Do Probiotics Help IBS? 7 Facts From Research.
Your IBS is ruining your life every day. And you’re constantly reading many claims about the “magic of probiotics in IBS”
Me too, but in a world of Marketing and finance, we always get confused about too many health claims for everything that is “buyable”.
So, today, I researched for YOU with a single question in mind: Can Probiotics help your IBS?
(1) After doing some research, Here are my takeaways: –
Till this moment, The Food & Drug Administration (FDA) doesn’t regulate The manufacturing and distribution of probiotics.
And this is because no study about probiotics for IBS provided clear evidence about its efficacy.
Most of the research work has limitations such as:
- Most studies don’t follow up patients for long periods.
- The small number of study participants.
- Poor study design affects the quality of results.
- Many studies have contradicting results (no single probiotic provided consistent results in different studies)
That doesn’t mean probiotics are ineffective in IBS. Probiotic research is still evolving and some studies provide promising results.
Also, probiotics have proven death benefits in many other gut diseases such as: –
- Inflammatory Bowel disease.
- Antibiotic-associated diarrhea.
- Clostridium Difficile Colitis.
- Infectious diarrhea.
- Allergic diseases.
Regarding IBS, the big health authorities such as:
- FDA (Food and Drug Administration),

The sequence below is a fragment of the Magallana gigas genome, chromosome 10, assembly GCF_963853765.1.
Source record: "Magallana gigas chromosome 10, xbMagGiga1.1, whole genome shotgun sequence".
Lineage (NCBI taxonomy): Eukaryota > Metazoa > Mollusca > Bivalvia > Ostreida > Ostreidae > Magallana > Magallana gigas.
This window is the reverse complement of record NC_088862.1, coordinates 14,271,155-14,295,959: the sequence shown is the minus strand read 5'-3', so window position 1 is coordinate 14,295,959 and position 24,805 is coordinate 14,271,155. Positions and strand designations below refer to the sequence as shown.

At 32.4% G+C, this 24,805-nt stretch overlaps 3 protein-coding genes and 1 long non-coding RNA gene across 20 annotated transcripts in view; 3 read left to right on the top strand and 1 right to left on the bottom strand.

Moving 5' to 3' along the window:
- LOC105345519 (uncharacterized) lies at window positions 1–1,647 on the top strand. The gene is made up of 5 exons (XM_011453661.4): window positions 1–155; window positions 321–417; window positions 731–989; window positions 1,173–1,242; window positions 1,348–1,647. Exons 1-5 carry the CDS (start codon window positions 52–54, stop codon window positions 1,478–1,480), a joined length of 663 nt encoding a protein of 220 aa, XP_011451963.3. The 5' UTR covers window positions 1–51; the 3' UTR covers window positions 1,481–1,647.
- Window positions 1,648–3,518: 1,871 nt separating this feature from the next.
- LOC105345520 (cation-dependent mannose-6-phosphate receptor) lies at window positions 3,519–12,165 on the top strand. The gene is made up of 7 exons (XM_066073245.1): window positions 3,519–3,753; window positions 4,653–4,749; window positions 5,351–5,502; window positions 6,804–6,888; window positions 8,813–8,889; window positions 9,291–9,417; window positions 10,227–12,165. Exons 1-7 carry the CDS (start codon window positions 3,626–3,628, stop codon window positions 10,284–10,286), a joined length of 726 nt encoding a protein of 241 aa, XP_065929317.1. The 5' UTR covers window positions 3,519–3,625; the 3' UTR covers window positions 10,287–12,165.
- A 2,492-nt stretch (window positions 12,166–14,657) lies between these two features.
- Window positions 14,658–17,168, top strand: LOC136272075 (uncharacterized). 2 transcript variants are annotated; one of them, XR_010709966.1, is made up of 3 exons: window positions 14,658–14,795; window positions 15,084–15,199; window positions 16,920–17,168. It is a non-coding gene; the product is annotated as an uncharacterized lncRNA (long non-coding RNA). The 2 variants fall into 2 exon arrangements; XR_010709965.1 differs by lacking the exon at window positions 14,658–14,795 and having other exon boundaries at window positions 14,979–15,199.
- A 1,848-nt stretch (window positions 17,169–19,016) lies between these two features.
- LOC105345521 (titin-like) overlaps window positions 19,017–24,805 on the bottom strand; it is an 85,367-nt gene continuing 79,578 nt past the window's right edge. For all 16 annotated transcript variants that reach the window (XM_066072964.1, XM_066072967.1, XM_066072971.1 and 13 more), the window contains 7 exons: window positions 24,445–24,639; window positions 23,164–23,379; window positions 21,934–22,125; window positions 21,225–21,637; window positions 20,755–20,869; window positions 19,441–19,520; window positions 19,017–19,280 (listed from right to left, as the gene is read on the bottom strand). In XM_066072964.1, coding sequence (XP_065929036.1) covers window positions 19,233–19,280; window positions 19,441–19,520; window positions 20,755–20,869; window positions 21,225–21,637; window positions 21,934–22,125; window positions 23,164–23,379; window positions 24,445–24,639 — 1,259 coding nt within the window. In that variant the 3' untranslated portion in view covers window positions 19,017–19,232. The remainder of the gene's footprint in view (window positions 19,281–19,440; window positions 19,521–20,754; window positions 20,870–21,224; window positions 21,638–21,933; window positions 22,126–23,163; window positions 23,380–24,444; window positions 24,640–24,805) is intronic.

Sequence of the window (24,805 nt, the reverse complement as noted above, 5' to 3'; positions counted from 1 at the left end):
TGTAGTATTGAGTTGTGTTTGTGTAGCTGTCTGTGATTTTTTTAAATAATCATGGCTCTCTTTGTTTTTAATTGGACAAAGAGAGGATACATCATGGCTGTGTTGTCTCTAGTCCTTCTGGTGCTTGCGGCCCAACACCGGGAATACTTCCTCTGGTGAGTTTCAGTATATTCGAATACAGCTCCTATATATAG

- AGA (American Gastroenterology Association),
- ACG (American College of Gastroenterology),
- and EFSA ( The European Food Safety Authority)
These authorities don’t currently recommend specific types of probiotic strains or combinations for the treatment of irritable bowel syndrome. Although uncertain about its role in IBS, a trial of a probiotic intake is recommended by many gastroenterologists and many health authorities such as the UK NHS (National Health Service).
Probiotics, under some circumstances, do help with your IBS. but before you put expectation and hopes about it for your IBS, you should be aware of the following facts about probiotics and your IBS:
- What works for others doesn’t necessarily work for you.
- The type, dose, and duration of probiotic intake play a role in your response.
- Some have side effects and may make your IBS worse
- You have to experiment with different doses and different strains to obtain maximum benefits.
(2) How do probiotics help IBS?
Your gut teams with bacteria inside to maintain its function and aid in proper digestion. Several studies related IBS to disturbance of the balance between good and bad bacteria inside your colon.
Good bacteria inside your Intestine helps with:
- fighting bad Bacteria & other pathogens: They simply fight for Their position inside your gut, and you obtain protection from harmful invaders.
Overgrowth of bad bacteria can cause IBS symptoms such as diarrhea, Gas, Bloating, and abdominal pain.